Sunday, August 15, 2010

Italy Retrospective--December 2009, January 2010

Leysin, Switzerland, August 25, 2010

I'm just going to post a brief summary of some of the things that Joanne and I saw in our two-part tour of Italy. The first part, visiting Trieste, Aquilea, Venice and Rome (before flying off to Libya), was great fun. We had places to stay in Venice (my friend Manuel lent us his apartment steps from the Ponte Rialto) and Rome (Joanne's cousin), so we had good bases for exploration. The second part was a crazy road trip in a rented Alfa Romeo, flying into Catania from Malta, circling Sicily, then driving up to the Naples area before the long drive back to Joanne's Aunt Severina's house in Friuli.

I had been to Venice twice before, but I had never enjoyed it as much as this time. Having a place to stay, and visiting in the lowest of low seasons, made a huge difference. We didn't go into lots of museums and churches; we'd done that on previous visits. Mostly we wandered around taking pictures and exploring the backstreets, trying to get more of a feel for the city. Having just finished my Silk Road bike trip, I was keen to see Marco Polo's house, but it burned down about 400 years ago and now there's only the site, the Corte di Milione, to see. I loved the colours in the low winter light, especially with the reflections on the water in the lagoons.

Rome was great fun too, armed with a wonderful guidebook to the ancient ruins of the Eternal City. The last time I wandered around Rome, the ruins on the Palatine Hill weren't open, so they were completely new to me. The guidebook pointed me the way to a number of smaller ruins that I hadn't seen before, and helped me visualize the layers upon layers of history that make up the fabric of the city. Joanne loved the photographic opportunities, although she was distinctly unimpressed with the Vatican and the ostentatious wealth displayed by the Roman Catholic church.

After seeing part of the BBC travel series called Francesco's Italy: Top to Toe, we made time for the Galleria Borghese and its extraordinary collection of Baroque sculpture, particularly by Bernini. Sadly, cameras were forbidden inside. If you find yourself in Rome, you really should find time in your schedule for a visit to this gem. I had also hoped to visit the Domus Aurea, the underground rooms of Nero's vast palace that abuts the Colosseum, but we ran out of time. As the roof subsequently collapsed after heavy rain, closing the site for the foreseeable future, I now regret not visiting.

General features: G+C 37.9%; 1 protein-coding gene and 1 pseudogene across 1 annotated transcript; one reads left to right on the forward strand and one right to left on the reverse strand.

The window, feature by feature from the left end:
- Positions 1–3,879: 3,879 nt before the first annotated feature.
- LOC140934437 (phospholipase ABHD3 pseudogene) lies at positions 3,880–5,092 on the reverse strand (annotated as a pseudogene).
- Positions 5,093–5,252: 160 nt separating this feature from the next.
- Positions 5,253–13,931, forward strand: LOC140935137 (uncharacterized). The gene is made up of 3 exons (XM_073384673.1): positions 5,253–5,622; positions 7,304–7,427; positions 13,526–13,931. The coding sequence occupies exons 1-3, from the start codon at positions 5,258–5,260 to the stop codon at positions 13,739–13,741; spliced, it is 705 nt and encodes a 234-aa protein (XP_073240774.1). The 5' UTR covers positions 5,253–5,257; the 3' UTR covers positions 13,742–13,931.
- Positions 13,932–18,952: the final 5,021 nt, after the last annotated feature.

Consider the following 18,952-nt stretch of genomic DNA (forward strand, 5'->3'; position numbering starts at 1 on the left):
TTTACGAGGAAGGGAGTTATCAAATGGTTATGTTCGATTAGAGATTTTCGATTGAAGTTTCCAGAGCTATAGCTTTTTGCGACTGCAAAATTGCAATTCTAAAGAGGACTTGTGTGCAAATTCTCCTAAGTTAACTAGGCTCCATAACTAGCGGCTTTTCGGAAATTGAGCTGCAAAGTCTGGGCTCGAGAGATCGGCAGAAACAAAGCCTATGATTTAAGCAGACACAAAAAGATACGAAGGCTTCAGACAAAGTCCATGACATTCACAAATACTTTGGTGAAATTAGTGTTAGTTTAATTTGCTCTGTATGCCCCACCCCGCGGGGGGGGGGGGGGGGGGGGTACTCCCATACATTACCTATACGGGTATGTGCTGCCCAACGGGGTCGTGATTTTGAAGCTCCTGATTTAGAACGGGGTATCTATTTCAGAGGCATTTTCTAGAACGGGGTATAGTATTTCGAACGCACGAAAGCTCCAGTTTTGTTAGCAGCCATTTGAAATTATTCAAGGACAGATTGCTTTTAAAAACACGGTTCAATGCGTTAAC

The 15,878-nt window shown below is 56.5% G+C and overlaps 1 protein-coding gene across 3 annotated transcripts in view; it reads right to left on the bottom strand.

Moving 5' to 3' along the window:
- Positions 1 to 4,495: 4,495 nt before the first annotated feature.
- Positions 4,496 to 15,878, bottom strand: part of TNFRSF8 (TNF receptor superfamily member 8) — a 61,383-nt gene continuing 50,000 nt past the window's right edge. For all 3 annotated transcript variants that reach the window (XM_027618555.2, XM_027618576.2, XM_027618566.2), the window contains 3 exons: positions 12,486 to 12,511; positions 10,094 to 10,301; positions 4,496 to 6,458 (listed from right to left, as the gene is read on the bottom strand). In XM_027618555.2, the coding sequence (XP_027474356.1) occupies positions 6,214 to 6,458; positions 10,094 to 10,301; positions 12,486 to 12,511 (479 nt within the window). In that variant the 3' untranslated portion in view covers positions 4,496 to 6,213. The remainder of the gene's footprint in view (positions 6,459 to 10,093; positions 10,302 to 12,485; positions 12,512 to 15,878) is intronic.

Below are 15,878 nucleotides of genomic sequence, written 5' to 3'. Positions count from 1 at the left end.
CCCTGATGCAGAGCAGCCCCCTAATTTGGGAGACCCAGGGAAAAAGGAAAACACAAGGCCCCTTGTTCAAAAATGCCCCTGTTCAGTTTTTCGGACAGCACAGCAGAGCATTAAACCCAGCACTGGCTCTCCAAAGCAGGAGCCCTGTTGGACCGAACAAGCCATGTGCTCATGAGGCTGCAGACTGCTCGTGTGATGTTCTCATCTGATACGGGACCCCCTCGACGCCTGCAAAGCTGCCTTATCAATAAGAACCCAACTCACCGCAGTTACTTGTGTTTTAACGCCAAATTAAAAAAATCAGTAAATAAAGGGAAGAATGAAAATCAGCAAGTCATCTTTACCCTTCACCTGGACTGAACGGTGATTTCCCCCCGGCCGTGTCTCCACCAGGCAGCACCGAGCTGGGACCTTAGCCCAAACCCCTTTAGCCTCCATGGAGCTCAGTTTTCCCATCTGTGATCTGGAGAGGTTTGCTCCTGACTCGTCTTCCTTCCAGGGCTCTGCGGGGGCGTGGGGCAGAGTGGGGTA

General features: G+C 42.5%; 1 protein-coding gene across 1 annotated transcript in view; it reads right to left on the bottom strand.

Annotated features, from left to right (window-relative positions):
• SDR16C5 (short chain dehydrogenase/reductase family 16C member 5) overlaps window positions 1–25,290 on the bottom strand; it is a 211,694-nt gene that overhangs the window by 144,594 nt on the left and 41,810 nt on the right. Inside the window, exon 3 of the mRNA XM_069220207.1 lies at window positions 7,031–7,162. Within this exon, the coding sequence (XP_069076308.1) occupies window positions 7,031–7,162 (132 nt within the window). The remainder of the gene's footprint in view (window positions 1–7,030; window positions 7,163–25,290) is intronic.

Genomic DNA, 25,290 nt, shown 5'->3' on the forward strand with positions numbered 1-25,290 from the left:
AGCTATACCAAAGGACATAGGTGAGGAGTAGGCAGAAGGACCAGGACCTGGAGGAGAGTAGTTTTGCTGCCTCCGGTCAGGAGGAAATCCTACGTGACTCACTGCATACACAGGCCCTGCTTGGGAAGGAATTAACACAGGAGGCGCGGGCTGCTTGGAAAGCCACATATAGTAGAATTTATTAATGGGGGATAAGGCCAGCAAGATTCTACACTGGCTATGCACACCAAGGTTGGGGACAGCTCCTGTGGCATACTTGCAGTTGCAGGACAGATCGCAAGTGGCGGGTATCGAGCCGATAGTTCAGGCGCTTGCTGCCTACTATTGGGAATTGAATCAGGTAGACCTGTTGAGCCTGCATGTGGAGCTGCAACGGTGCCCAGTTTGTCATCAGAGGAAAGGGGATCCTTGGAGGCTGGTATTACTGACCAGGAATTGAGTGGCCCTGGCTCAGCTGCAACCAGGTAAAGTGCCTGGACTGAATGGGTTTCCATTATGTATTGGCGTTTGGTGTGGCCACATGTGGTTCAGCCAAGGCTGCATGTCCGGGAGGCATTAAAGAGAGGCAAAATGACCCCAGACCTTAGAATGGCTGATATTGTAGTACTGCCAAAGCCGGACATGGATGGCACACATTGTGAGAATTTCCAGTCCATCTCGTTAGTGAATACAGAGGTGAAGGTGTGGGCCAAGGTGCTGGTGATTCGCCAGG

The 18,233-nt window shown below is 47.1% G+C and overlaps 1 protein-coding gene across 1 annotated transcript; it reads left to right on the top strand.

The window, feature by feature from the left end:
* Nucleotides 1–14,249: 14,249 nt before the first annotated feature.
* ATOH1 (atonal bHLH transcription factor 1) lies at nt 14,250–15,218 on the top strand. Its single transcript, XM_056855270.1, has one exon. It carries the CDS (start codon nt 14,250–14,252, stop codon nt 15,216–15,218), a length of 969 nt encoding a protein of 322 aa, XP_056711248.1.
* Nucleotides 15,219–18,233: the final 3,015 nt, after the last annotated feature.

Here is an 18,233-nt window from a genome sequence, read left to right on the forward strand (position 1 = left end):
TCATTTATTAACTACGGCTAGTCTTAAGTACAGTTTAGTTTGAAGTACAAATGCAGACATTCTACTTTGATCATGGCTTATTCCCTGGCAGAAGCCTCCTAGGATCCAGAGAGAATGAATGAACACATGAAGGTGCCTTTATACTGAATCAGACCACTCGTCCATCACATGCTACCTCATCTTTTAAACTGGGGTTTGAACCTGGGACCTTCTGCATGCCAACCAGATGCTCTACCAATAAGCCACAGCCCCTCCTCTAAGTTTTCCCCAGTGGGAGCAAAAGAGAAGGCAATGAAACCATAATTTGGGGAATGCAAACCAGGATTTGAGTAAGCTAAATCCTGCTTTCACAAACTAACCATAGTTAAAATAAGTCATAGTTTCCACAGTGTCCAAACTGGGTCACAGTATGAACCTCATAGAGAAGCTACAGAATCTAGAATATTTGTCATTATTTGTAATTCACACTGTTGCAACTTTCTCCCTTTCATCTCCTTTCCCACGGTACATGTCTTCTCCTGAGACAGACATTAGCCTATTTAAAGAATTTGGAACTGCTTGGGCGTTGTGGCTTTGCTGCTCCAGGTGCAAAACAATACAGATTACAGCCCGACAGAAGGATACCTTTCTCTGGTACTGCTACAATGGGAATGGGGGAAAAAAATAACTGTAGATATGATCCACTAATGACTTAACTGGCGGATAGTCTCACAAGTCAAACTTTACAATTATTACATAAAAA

I also, with lots of help with Joanne, finally manage to track down the infamous rubber stamp in my passport, translating the information page into Arabic. You need this in order to get a Libyan visa, and it's almost impossible to find someone who will do this service. I had been searching for this stamp since Sofia, Bulgaria six weeks earlier, and it was just in the nick of time. I picked up my passport from a translation agency one day before we flew to Tripoli to start our Libyan tour, followed by our brief sojourn on Malta.

We returned to Italy in early January, when we flew from Malta to Catania. We had rented a small car over the internet, but when we got to the rental place, Joanne used her charm, blond hair and Italian skills to get us a slightly larger and much better car, an Alfa Romeo, which was our home base for the next two weeks. It also meant that we got to fulfil an old dream of ours, driving through Italy in an Alfa.

The plan was to spin around Sicily before heading north towards Friuli, via the Naples area (Campania), checking out the great classical ruins along the way. Sicily was one of the centres of the Greek world, known as Magna Graecia, and features some of the best-preserved Greek temples in the world.

We started off with a run up to Taormina. It was a tough job finding parking on New Year's Day in this popular resort. The weather was rainy and the scenery and ruins didn't inspire us too much; the peak of Mt. Etna was hidden from view by clouds. It was a pity, as I have a poster of a painting of Taormina by my favourite Hungarian painter, Csontvary, on my wall, and I had had very high hopes of spectacular views. On the drive back south, towards Siracusa, we passed by the offshore islands said to be the rocks hurled by the blinded Cyclops Polyphemus at the fleeing ships of Odysseus.